Five years after, 112 Chibok School Girls still missing

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The “Bring Back Our Girls Movement” and some parents of the abducted
Chibok school girls, marking the fifth anniversary of the Chibok girls
abduction on Sunday, lamented their continuous waiting for the return
of the remaining 112 school girls abducted by Boko Haram in Borno
State.
The leader of the BBOG campaign, Dr. Oby Ezekwesili, stated that
successive governments’ failure to defeat the decade long insurgency
and rescue the girls, will remain on the conscience of a nation that
has failed its people.
It was highlighted that on April 14, 2014, 276 teenage girls from
Government Secondary School, Chibok in Borno State, Northeast Nigeria,
were abducted by Boko Haram; the mass abduction and biggest publicity
coup of Boko Haram insurgency instigated a global outcry and the
emergence of the Bring Back Our Girls’ campaign group.
From the initial official denials and skepticism to seemingly belated
action by the government of the day in the build-up to the 2015
general elections, the issue of the girls provided potent political
campaign tool for the emerging All Progressives Congress (APC) then,
to foist national and international campaign tool against the then PDP
government.
President Muhammadu Buhari on assumption of office met with the Bring
Back Our Girls’ group and promised to do everything possible to ensure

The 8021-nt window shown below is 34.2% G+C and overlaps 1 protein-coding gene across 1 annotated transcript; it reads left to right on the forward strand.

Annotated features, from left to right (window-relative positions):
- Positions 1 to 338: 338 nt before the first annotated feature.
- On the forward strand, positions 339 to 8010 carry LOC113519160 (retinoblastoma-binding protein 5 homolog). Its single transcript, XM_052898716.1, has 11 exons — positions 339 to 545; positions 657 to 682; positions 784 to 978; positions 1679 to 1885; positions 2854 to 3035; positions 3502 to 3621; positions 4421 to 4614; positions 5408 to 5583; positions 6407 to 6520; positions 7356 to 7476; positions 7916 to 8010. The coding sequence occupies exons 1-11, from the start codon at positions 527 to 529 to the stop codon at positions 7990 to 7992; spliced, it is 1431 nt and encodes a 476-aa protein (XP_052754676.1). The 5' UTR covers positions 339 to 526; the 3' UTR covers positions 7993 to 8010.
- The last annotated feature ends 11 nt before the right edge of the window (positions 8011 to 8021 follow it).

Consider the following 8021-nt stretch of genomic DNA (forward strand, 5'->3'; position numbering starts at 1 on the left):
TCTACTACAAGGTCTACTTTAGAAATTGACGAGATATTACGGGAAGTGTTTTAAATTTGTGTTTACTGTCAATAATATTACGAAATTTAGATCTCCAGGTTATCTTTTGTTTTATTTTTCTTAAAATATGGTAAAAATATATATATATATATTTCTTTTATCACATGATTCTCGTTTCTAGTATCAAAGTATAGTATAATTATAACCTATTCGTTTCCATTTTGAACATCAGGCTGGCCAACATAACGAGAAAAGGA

that all the abducted school girls are freed.
One year into the Buhari administration, the first girl, Amina Nkeke,
gained freedom, giving hope of the freedom of others.
In May 2017, more girls were released as part of a deal between the
Nigerian government and the armed group bringing the total number of
girls released to 107.
While the campaigners continue their daily vigil, the memories and
emotional burden still linger in the hearts of the parents watching,
praying and hoping for some good about their daughters.
On the sidelines, there are also speculations that many of the girls
may have been used as cooks, sex slaves, fighters and carriers of
suicide bombs, and may have refused to come home fueling fears that
they have been radicalized.
The fifth-year commemoration comes at a time when the Senate has made
renewed calls for the release of other abductees of which top on the
list is Leah Sharibu, the only Dapchi school girl still in captivity
and Alice Nggadah of UNICEF.

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